By The Lean Edge, - Last updated: Saturday, April 6, 2013
"In a Lean environment we want to be able to see deviations as a starting point for improvement. This requires a transparency that in office environments is often seen as 'increasing pressure on the workers'. What are your thoughts on this? What is a good way to find the causes of this ...

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The Lean Edge

The Lean Edge: How do you change a standard?

By The Lean Edge, - Last updated: Sunday, March 17, 2013
Standards are often described as 'the best way known to perform a certain task'. Using Job Instructions, people are trained to work according to standards. Kaizen can then be used to improve standards. In this case the 'best way' has changed. Does this mean everybody needs to be retrained ...

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The Lean Edge

The Lean Edge: What is True North?

By The Lean Edge, - Last updated: Wednesday, September 21, 2011
"What would you say is the role of True North in Lean Thinking? How do can we define the concept, and it what way does it contribute to lean results? Can lean be done without True North?"
The Lean Edge

The Lean Edge: Did the writers of books about excellence and what makes great organizations get it right to begin with and does lean add anything new?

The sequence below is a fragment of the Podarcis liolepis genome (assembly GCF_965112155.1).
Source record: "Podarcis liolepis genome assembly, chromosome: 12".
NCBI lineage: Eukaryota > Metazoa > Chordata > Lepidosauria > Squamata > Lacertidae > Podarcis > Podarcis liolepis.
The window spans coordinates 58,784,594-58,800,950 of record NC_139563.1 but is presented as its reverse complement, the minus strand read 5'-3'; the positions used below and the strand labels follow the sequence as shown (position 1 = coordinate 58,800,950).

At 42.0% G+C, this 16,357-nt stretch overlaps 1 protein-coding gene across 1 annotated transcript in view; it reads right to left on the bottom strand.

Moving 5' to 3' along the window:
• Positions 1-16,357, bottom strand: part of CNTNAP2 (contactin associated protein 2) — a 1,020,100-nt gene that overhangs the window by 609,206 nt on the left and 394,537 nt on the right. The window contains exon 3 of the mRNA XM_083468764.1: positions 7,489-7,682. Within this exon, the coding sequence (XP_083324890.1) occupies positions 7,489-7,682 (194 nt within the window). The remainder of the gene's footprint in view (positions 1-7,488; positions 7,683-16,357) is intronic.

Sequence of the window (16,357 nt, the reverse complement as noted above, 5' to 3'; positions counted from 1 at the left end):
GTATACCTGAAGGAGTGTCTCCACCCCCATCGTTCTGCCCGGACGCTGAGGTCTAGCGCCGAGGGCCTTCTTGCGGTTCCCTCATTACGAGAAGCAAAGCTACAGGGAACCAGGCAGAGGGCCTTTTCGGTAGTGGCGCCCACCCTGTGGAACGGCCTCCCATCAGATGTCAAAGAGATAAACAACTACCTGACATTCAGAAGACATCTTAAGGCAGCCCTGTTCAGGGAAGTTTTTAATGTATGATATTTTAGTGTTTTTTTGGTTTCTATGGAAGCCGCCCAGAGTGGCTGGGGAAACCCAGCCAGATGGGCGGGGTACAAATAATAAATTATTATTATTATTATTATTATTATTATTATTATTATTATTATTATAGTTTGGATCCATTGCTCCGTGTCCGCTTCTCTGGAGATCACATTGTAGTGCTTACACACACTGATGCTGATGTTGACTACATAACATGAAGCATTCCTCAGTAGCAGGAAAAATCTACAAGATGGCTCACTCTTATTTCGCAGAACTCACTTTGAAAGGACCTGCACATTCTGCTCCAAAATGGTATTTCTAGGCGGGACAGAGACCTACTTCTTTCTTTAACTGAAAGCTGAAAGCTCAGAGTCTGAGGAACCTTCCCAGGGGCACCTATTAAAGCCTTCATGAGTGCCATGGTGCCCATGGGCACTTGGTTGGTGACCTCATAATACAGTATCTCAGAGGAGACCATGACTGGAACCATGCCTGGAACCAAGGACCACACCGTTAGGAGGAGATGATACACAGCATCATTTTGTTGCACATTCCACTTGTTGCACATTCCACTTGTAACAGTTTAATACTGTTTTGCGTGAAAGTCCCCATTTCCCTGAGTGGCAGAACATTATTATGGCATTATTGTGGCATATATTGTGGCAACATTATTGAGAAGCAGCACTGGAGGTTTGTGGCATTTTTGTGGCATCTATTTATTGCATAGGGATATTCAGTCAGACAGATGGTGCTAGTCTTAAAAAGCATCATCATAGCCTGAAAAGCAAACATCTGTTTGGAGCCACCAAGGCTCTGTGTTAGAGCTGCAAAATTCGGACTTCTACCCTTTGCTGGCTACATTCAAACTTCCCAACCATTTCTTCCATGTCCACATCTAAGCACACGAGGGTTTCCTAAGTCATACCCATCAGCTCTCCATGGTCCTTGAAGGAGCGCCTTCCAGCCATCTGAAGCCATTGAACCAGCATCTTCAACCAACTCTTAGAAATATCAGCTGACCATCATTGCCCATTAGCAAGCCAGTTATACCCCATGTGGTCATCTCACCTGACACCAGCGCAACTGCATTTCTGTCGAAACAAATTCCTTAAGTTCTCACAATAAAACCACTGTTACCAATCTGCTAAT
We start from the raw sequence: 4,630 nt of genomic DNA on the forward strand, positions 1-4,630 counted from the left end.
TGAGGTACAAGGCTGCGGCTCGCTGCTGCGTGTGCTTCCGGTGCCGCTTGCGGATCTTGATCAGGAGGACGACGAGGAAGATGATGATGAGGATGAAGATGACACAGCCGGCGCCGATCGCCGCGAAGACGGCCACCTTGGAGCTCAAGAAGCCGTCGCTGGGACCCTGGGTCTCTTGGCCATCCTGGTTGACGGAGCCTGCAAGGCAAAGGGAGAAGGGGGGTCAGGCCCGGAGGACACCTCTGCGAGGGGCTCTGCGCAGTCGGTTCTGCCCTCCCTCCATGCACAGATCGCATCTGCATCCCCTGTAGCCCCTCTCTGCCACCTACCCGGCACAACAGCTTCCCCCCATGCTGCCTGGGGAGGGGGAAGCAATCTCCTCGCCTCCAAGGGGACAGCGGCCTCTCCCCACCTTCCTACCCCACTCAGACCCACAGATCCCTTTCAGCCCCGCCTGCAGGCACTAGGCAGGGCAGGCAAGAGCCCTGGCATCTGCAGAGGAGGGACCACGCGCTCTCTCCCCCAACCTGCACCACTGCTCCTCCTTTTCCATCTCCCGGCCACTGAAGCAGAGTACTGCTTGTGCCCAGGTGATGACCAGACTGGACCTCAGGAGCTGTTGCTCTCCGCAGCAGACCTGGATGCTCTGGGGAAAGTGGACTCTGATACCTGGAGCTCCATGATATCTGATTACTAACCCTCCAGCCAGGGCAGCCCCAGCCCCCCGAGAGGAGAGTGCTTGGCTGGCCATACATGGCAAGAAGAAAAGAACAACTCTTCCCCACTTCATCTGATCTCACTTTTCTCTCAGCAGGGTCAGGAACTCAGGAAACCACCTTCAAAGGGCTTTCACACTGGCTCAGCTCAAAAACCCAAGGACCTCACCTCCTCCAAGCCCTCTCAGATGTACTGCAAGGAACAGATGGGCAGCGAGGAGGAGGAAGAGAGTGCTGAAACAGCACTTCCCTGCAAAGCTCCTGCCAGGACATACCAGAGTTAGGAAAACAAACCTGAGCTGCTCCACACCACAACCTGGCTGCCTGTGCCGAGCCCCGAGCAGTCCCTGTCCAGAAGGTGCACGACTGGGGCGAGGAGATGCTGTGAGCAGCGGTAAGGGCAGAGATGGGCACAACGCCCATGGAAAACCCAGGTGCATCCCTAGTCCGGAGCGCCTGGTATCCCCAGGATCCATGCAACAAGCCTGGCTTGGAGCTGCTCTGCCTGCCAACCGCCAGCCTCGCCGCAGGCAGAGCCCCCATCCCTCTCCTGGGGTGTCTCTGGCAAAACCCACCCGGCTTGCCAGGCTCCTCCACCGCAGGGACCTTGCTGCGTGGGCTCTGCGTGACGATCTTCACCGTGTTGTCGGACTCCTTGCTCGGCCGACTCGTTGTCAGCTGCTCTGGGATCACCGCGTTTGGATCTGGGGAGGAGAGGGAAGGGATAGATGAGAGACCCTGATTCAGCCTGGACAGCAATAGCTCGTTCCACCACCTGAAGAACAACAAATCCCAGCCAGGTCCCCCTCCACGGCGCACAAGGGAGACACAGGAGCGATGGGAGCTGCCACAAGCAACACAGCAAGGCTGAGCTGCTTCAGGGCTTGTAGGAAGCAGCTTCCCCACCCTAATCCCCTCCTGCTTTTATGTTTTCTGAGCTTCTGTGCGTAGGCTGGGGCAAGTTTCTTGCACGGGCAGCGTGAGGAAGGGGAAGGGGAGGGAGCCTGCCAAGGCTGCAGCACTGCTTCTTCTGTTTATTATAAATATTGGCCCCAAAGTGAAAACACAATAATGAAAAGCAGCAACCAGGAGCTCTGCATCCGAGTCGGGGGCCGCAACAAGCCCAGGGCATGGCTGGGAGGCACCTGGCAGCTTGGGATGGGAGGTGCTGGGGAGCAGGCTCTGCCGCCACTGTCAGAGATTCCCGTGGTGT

By The Lean Edge, - Last updated: Friday, July 8, 2011
Did the writers of books about excellence and what makes great organizations get it right to begin with and does lean add anything new? many great management books such as The Fifth Discipline or Good To Great say things that are quite similar to general positions in the lean movement. So what would be specific to lean that contributes to performance improvement
The Lean Edge

The Lean Edge: What are the most difficult industries and activities to introduce lean to and why?

By The Lean Edge, - Last updated: Friday, June 17, 2011
In your experience, where have you found lean most difficult to introduce? What specific barriers have you come across? How have you overcome them?
The Lean Edge

The Lean Edge: what counts as “lean success”?

By The Lean Edge, - Last updated: Friday, May 27, 2011
Jeff Liker and Mike Rother wrote a piece for LEI called "Why Lean Programs Fail ." They cited an IndustryWeek survey that said only 2% of companies achieved their "anticipated results." Can the Lean Edge authors share their thoughts on how you would define "lean success?" Do companies not achieve anticipated business results because they expect too much too quickly? Is a company only a "lean success" if they have fully transformed their culture? (download article)
The Lean Edge

The Lean Edge: What does “teamwork” mean in lean?

By The Lean Edge, - Last updated: Tuesday, May 10, 2011
Lean focuses on individual problem solving yet stresses the importance of  teamwork. What would be your definition of teamwork in the lean sense?
The Lean Edge

The Lean Edge: Can the performance achieved by applying lean thinking be sustained over years?

By The Lean Edge, - Last updated: Saturday, April 2, 2011